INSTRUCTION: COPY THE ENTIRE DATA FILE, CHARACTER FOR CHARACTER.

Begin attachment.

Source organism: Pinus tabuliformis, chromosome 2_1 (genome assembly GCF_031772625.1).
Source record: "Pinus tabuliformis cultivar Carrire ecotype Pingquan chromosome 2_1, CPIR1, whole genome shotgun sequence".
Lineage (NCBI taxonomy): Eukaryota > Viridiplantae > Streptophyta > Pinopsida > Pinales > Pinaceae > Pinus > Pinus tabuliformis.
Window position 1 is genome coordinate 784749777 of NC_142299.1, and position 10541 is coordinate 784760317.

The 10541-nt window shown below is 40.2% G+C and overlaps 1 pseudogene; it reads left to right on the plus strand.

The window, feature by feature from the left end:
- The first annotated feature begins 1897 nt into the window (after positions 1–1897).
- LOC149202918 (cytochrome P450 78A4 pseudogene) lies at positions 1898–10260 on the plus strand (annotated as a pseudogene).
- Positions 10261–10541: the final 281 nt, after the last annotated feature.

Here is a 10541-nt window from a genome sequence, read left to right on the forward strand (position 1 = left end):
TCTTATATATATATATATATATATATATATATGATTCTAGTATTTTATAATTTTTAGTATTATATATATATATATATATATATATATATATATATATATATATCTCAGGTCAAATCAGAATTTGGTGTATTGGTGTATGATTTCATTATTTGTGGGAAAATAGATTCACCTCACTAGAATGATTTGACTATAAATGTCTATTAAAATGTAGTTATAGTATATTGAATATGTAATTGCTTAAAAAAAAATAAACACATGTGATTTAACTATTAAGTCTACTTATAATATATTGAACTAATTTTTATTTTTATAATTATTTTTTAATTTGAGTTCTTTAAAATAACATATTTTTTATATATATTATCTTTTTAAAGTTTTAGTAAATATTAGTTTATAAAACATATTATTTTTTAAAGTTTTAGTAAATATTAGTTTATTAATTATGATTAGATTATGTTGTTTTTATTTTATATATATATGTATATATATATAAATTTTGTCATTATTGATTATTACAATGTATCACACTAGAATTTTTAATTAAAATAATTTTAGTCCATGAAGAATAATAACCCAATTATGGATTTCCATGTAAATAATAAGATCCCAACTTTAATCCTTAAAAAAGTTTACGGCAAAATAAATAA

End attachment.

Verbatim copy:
Source organism: Pinus tabuliformis, chromosome 2_1 (genome assembly GCF_031772625.1).
Source record: "Pinus tabuliformis cultivar Carrire ecotype Pingquan chromosome 2_1, CPIR1, whole genome shotgun sequence".
Lineage (NCBI taxonomy): Eukaryota > Viridiplantae > Streptophyta > Pinopsida > Pinales > Pinaceae > Pinus > Pinus tabuliformis.
Window position 1 is genome coordinate 784749777 of NC_142299.1, and position 10541 is coordinate 784760317.

The 10541-nt window shown below is 40.2% G+C and overlaps 1 pseudogene; it reads left to right on the plus strand.

The window, feature by feature from the left end:
- The first annotated feature begins 1897 nt into the window (after positions 1–1897).
- LOC149202918 (cytochrome P450 78A4 pseudogene) lies at positions 1898–10260 on the plus strand (annotated as a pseudogene).
- Positions 10261–10541: the final 281 nt, after the last annotated feature.

Here is a 10541-nt window from a genome sequence, read left to right on the forward strand (position 1 = left end):
TCTTATATATATATATATATATATATATATATGATTCTAGTATTTTATAATTTTTAGTATTATATATATATATATATATATATATATATATATATATATATATCTCAGGTCAAATCAGAATTTGGTGTATTGGTGTATGATTTCATTATTTGTGGGAAAATAGATTCACCTCACTAGAATGATTTGACTATAAATGTCTATTAAAATGTAGTTATAGTATATTGAATATGTAATTGCTTAAAAAAAAATAAACACATGTGATTTAACTATTAAGTCTACTTATAATATATTGAACTAATTTTTATTTTTATAATTATTTTTTAATTTGAGTTCTTTAAAATAACATATTTTTTATATATATTATCTTTTTAAAGTTTTAGTAAATATTAGTTTATAAAACATATTATTTTTTAAAGTTTTAGTAAATATTAGTTTATTAATTATGATTAGATTATGTTGTTTTTATTTTATATATATATGTATATATATATAAATTTTGTCATTATTGATTATTACAATGTATCACACTAGAATTTTTAATTAAAATAATTTTAGTCCATGAAGAATAATAACCCAATTATGGATTTCCATGTAAATAATAAGATCCCAACTTTAATCCTTAAAAAAGTTTACGGCAAAATAAATAA